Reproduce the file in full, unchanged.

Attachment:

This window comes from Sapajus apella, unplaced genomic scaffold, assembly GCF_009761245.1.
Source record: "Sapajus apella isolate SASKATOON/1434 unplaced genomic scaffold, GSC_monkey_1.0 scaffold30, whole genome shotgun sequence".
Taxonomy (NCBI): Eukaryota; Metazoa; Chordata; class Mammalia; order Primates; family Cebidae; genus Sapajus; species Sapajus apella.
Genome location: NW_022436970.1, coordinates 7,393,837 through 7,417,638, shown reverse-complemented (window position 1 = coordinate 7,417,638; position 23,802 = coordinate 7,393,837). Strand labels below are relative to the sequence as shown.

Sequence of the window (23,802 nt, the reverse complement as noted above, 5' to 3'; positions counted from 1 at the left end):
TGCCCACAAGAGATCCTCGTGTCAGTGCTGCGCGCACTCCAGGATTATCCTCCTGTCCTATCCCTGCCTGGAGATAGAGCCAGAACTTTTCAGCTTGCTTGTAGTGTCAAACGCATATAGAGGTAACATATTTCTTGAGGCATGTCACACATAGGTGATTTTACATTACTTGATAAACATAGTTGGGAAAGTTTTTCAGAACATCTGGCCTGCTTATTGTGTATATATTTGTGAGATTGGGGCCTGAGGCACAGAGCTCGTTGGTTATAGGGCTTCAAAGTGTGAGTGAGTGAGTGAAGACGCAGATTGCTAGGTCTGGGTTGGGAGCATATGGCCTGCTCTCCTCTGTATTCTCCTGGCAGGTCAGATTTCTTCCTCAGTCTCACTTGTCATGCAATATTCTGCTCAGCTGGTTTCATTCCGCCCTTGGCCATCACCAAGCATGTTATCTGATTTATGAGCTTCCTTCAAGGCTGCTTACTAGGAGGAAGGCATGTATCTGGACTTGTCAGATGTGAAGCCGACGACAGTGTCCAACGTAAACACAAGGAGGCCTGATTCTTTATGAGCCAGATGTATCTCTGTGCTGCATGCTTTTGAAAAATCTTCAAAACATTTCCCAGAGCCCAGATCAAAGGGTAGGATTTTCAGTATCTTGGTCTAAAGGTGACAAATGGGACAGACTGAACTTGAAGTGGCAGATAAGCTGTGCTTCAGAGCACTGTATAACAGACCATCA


This window comes from Sapajus apella, unplaced genomic scaffold, assembly GCF_009761245.1.
Source record: "Sapajus apella isolate SASKATOON/1434 unplaced genomic scaffold, GSC_monkey_1.0 scaffold30, whole genome shotgun sequence".
Taxonomy (NCBI): Eukaryota; Metazoa; Chordata; class Mammalia; order Primates; family Cebidae; genus Sapajus; species Sapajus apella.
Genome location: NW_022436970.1, coordinates 7,393,837 through 7,417,638, shown reverse-complemented (window position 1 = coordinate 7,417,638; position 23,802 = coordinate 7,393,837). Strand labels below are relative to the sequence as shown.

Sequence of the window (23,802 nt, the reverse complement as noted above, 5' to 3'; positions counted from 1 at the left end):
TGCCCACAAGAGATCCTCGTGTCAGTGCTGCGCGCACTCCAGGATTATCCTCCTGTCCTATCCCTGCCTGGAGATAGAGCCAGAACTTTTCAGCTTGCTTGTAGTGTCAAACGCATATAGAGGTAACATATTTCTTGAGGCATGTCACACATAGGTGATTTTACATTACTTGATAAACATAGTTGGGAAAGTTTTTCAGAACATCTGGCCTGCTTATTGTGTATATATTTGTGAGATTGGGGCCTGAGGCACAGAGCTCGTTGGTTATAGGGCTTCAAAGTGTGAGTGAGTGAGTGAAGACGCAGATTGCTAGGTCTGGGTTGGGAGCATATGGCCTGCTCTCCTCTGTATTCTCCTGGCAGGTCAGATTTCTTCCTCAGTCTCACTTGTCATGCAATATTCTGCTCAGCTGGTTTCATTCCGCCCTTGGCCATCACCAAGCATGTTATCTGATTTATGAGCTTCCTTCAAGGCTGCTTACTAGGAGGAAGGCATGTATCTGGACTTGTCAGATGTGAAGCCGACGACAGTGTCCAACGTAAACACAAGGAGGCCTGATTCTTTATGAGCCAGATGTATCTCTGTGCTGCATGCTTTTGAAAAATCTTCAAAACATTTCCCAGAGCCCAGATCAAAGGGTAGGATTTTCAGTATCTTGGTCTAAAGGTGACAAATGGGACAGACTGAACTTGAAGTGGCAGATAAGCTGTGCTTCAGAGCACTGTATAACAGACCATCA